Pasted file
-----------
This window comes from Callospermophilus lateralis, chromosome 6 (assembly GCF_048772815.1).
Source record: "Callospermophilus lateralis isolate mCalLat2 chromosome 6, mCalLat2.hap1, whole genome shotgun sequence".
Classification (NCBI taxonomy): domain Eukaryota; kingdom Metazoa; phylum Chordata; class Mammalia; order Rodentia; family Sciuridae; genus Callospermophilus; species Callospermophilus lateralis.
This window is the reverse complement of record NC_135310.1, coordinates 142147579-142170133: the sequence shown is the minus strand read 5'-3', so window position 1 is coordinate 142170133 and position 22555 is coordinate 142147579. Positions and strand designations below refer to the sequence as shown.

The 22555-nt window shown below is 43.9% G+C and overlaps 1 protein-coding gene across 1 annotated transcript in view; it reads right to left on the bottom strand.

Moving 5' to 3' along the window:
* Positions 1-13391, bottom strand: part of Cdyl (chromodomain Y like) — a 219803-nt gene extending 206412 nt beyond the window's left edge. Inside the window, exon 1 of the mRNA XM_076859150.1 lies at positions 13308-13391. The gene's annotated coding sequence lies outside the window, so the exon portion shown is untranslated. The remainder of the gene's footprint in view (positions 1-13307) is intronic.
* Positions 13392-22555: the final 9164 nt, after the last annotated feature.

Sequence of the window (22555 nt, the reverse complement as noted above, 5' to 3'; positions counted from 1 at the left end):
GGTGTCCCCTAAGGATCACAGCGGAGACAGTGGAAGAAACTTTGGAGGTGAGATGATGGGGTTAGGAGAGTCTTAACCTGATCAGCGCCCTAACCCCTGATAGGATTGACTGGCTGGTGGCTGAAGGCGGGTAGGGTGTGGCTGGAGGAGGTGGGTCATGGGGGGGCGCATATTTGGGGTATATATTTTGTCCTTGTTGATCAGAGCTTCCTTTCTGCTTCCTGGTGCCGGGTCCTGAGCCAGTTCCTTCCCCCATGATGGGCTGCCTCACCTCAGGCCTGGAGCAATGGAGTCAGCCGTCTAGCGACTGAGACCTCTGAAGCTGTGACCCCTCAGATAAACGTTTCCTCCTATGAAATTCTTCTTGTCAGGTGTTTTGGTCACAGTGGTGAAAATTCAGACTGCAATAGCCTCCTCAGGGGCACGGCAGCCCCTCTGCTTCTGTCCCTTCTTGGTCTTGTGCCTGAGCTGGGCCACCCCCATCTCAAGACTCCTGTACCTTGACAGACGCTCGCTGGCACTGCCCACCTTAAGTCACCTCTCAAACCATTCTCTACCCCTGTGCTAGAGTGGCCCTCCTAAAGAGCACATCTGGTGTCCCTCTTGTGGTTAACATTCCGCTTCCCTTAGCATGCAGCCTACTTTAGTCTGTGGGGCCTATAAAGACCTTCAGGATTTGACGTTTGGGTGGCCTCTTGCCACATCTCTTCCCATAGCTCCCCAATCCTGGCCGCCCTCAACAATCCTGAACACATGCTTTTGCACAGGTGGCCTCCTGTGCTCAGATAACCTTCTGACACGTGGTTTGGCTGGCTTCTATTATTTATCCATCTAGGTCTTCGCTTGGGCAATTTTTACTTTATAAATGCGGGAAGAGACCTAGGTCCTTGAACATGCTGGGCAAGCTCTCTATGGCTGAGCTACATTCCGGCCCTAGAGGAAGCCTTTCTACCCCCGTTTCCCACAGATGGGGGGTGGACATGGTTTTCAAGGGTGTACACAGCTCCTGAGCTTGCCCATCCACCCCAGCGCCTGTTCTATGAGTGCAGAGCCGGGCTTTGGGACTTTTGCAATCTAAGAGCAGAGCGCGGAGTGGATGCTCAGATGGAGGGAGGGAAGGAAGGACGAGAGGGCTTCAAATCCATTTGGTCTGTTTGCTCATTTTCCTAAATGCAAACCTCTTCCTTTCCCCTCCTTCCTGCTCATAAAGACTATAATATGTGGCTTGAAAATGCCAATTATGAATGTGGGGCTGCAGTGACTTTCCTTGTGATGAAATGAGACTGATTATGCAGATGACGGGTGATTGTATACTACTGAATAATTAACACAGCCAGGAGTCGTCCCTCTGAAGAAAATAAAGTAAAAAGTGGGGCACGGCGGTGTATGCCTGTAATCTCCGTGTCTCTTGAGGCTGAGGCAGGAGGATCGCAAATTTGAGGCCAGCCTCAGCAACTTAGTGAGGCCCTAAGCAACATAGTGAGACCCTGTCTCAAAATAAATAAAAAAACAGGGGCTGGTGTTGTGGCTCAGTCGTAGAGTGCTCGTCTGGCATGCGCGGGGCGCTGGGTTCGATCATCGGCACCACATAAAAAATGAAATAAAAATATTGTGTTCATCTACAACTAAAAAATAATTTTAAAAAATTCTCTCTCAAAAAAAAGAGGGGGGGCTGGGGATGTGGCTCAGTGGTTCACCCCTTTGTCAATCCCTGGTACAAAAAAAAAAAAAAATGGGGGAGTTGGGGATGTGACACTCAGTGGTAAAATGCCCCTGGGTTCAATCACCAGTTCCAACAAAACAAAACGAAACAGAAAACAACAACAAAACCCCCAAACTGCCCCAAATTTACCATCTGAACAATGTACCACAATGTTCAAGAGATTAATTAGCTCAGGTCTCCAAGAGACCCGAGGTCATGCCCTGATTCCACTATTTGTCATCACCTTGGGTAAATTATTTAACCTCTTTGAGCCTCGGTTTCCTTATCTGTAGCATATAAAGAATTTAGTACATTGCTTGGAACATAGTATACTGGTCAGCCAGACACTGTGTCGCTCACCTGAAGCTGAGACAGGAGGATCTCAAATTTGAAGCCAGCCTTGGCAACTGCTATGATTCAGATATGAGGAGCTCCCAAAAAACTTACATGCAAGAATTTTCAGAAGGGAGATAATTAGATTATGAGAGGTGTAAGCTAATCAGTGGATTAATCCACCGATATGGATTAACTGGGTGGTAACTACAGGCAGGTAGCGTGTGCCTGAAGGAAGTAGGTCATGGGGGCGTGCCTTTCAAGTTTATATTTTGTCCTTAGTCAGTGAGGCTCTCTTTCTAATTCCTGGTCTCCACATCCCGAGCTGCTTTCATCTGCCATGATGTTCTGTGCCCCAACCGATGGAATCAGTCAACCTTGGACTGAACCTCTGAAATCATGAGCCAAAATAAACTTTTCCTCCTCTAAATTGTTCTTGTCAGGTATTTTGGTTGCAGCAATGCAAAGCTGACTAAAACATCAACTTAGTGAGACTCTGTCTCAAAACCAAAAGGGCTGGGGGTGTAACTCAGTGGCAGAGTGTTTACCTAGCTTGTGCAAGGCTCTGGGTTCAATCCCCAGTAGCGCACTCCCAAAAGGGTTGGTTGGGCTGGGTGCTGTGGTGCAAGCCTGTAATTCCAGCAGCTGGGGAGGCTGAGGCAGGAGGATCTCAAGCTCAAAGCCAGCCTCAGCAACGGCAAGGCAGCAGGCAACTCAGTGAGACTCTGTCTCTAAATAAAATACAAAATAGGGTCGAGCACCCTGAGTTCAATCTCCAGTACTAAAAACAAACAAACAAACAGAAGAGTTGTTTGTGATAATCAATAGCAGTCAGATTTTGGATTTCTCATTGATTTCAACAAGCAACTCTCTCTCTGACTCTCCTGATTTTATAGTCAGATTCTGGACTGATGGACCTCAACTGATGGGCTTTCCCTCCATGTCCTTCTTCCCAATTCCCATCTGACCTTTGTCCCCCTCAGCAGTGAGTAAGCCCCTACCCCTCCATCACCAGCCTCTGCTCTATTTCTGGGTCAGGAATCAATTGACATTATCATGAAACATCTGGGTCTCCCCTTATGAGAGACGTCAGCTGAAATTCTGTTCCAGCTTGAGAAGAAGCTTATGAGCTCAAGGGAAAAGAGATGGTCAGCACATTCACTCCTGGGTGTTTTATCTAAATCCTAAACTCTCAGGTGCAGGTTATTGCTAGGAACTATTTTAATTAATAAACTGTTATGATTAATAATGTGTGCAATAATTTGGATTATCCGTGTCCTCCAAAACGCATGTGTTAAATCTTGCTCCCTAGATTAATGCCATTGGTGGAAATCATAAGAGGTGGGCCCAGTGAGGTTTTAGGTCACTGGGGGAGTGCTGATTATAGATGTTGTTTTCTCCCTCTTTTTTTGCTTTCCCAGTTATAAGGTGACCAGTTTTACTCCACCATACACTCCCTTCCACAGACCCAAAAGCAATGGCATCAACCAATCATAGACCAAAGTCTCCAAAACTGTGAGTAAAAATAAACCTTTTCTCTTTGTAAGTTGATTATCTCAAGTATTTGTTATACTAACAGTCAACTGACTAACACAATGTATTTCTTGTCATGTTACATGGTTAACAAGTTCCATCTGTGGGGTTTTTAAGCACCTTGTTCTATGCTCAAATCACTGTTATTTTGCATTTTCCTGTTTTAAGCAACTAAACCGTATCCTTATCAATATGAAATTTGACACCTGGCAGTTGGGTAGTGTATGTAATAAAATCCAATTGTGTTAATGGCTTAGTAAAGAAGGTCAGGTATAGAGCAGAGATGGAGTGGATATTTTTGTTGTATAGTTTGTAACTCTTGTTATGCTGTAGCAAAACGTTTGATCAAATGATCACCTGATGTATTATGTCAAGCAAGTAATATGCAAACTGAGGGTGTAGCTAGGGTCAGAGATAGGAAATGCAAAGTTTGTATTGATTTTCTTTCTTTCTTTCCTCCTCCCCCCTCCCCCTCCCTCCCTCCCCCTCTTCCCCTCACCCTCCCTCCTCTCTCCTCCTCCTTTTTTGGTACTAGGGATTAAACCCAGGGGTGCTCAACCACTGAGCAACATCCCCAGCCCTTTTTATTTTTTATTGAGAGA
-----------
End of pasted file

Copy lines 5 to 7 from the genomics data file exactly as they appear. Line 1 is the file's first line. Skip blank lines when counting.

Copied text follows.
The 22555-nt window shown below is 43.9% G+C and overlaps 1 protein-coding gene across 1 annotated transcript in view; it reads right to left on the bottom strand.

Moving 5' to 3' along the window:
* Positions 1-13391, bottom strand: part of Cdyl (chromodomain Y like) — a 219803-nt gene extending 206412 nt beyond the window's left edge. Inside the window, exon 1 of the mRNA XM_076859150.1 lies at positions 13308-13391. The gene's annotated coding sequence lies outside the window, so the exon portion shown is untranslated. The remainder of the gene's footprint in view (positions 1-13307) is intronic.